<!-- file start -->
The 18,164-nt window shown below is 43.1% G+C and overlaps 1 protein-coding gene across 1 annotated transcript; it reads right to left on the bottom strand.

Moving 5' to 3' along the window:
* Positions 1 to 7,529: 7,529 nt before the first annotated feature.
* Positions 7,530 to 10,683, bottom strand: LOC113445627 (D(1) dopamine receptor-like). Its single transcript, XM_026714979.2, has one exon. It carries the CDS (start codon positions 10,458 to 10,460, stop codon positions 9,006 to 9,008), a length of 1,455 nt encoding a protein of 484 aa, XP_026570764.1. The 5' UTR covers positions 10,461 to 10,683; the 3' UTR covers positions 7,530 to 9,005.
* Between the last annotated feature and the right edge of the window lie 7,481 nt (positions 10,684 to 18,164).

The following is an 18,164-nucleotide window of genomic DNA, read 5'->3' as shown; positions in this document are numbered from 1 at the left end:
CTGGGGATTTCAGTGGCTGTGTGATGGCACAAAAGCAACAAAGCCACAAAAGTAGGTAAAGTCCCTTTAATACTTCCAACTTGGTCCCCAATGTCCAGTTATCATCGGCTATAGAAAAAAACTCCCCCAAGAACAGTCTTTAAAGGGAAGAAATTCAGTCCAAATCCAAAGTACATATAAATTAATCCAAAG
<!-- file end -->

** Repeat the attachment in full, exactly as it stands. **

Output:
The 18,164-nt window shown below is 43.1% G+C and overlaps 1 protein-coding gene across 1 annotated transcript; it reads right to left on the bottom strand.

Moving 5' to 3' along the window:
* Positions 1 to 7,529: 7,529 nt before the first annotated feature.
* Positions 7,530 to 10,683, bottom strand: LOC113445627 (D(1) dopamine receptor-like). Its single transcript, XM_026714979.2, has one exon. It carries the CDS (start codon positions 10,458 to 10,460, stop codon positions 9,006 to 9,008), a length of 1,455 nt encoding a protein of 484 aa, XP_026570764.1. The 5' UTR covers positions 10,461 to 10,683; the 3' UTR covers positions 7,530 to 9,005.
* Between the last annotated feature and the right edge of the window lie 7,481 nt (positions 10,684 to 18,164).

The following is an 18,164-nucleotide window of genomic DNA, read 5'->3' as shown; positions in this document are numbered from 1 at the left end:
CTGGGGATTTCAGTGGCTGTGTGATGGCACAAAAGCAACAAAGCCACAAAAGTAGGTAAAGTCCCTTTAATACTTCCAACTTGGTCCCCAATGTCCAGTTATCATCGGCTATAGAAAAAAACTCCCCCAAGAACAGTCTTTAAAGGGAAGAAATTCAGTCCAAATCCAAAGTACATATAAATTAATCCAAAG